TORCH OF FREEDOM — Snippet 39
“Third, one way or the other, within the next few months, it’s going to start becoming evident that the Monican Navy ended up coming into possession of over a dozen Solarian battlecruisers, courtesy of Manpower, Technodyne, and the Jessyk Combine. That being the case, I doubt anyone’s going to be all that surprised if it turns out that we had — I’m sorry, that Manpower had — a handful of additional battlecruisers lying around and handed them over to a bunch of ‘pirates’ it could be pretty sure would use them against Manty interests somewhere else, maybe a little closer to home.
“And, fourth, if we keep them somewhere handy, where we can keep an eye on them and they aren’t going to be flailing around the spaceways making potential problems for us, we remove at least one distracting element from the equation. And if it happens we decide never to mount the operation at all, then we simply detonate those little suicide charges none of them realize ‘Manpower’s’ put aboard their vessels. They all blow up simultaneously in a star system where nobody else is going to know anything about it, and our potential security problem goes away. For that matter, I’ve been increasingly inclined ever since Clignet’s journals surfaced to go with Wooden Horse anyway, if we do mount the operation.”
Benjamin pursed his lips thoughtfully. The chance of any of their ex-StateSec puppets ever discovering the suicide charges which had been built into each of their ships during routine maintenance overhauls ranged somewhere between ridiculously minute and zero. Personally, if he’d been aboard one of those ships, he would have been going over it with a fine toothed comb, given all of the many sets of circumstances he could think of under which it would be convenient for ‘Manpower’ if their mercenary pirates simply . . . went away, as his father had put it. The fact that people who’d been StateSec officers didn’t seem to be even considering the possibility was only one more indication, in his opinion, of how far they’d fallen since Thomas Theisman’s restoration of the Old Republic had turned them into interstellar orphans.
But, as his father had just pointed out, the fact that those charges were there was the underlying premise of Operation Wooden Horse. Once the ‘StateSec renegades’ had attacked Verdant Vista and carried out a flagrant violation of the Eridani Edict, every space navy’s hand would be turned against them . . . including that of the small Mesan Space Navy. On the other hand, the problem might never arise if a single Mesan vessel with the activation codes for those suicide charges should just happen to arrive at their post-Verdant Vista rendezvous and transmit them while all those nasty genocidal StateSec fanatics were in range.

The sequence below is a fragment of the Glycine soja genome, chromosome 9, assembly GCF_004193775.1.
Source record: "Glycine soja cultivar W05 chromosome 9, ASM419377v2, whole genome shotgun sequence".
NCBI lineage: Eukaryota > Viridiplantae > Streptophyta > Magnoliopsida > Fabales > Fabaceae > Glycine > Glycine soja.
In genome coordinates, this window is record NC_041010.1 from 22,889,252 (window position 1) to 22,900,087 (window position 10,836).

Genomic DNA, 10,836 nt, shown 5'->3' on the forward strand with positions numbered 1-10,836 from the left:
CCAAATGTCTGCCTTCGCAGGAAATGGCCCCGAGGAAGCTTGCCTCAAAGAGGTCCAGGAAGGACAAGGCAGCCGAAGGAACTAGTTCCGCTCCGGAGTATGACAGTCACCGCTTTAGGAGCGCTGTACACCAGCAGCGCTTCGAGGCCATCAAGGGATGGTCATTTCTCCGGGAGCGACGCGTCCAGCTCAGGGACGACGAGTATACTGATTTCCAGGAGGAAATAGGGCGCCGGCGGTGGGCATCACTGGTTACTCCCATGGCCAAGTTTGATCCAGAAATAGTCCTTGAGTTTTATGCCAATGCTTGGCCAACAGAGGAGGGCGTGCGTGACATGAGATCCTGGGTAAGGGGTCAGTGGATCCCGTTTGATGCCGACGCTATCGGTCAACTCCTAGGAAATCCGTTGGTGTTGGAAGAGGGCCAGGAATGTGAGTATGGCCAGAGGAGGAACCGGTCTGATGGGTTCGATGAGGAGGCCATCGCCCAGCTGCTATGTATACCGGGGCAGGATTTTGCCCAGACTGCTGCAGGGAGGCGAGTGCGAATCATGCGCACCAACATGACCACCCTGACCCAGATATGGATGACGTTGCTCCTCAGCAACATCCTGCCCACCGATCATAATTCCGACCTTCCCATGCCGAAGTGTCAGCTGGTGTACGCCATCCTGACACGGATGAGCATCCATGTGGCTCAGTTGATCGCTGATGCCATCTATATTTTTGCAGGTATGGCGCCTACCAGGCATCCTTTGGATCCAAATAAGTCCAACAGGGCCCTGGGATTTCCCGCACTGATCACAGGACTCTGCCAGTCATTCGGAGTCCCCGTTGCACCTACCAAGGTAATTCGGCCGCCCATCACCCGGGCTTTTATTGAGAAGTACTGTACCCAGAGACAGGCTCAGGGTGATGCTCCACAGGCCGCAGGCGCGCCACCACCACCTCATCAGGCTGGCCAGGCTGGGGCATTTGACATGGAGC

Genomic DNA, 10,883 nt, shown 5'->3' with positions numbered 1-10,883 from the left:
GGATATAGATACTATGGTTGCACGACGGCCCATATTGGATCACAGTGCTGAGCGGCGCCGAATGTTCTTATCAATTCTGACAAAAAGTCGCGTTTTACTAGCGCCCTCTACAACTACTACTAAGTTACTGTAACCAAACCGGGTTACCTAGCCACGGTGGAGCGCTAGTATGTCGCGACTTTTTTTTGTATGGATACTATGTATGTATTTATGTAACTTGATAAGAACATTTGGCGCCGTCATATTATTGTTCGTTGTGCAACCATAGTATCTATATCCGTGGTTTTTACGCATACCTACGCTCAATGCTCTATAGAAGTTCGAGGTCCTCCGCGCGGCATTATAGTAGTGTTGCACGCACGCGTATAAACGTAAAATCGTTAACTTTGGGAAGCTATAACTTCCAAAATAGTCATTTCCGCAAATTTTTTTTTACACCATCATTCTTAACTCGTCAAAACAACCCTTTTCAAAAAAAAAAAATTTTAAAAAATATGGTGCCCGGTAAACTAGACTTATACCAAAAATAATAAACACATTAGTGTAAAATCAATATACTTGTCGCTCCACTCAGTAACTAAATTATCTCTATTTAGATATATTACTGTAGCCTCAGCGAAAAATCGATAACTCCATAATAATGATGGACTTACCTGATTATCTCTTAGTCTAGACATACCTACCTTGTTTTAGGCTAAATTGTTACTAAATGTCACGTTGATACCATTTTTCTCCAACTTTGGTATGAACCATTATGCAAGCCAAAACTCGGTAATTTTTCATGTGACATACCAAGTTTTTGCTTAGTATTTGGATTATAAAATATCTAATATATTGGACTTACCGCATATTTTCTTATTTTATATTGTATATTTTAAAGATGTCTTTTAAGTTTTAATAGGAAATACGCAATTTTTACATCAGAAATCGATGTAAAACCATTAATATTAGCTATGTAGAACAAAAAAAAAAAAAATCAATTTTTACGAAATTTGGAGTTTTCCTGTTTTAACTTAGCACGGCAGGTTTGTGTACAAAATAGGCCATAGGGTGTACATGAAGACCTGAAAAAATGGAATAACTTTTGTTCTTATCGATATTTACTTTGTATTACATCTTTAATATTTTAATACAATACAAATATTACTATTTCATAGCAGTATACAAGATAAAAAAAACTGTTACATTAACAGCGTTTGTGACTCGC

“Let me see if I’ve followed your devious thinking properly here, Father,” he said after a moment. “You’re thinking that we go ahead and mount Operation Ferret and use our reinforced StateSec refugees to take out Verdant Vista. They go ahead and blow out the defenders, then take out the planet itself. As soon as they’ve done that, we deliver their severance checks and all their ships blow up. The planet is so wrecked nobody in his right mind would ever want to live there again, so the only inherent value the system has any longer is the wormhole terminus, which has just been demonstrated to be exceedingly dangerous. At the same time, we take out a huge chunk of the Ballroom’s organized support and body slam its morale — and that of the ASL in general — throughout the galaxy. And because nobody’s going to have any interest on living on the planet, most of the galaxy probably won’t be too surprised — or get too worked up — if Mesa, not Manpower, presses its claim to what’s left. Most folks will probably figure that it’s just Mesa trying to recoup a little of the humiliation it suffered after being thrown out in the first place.”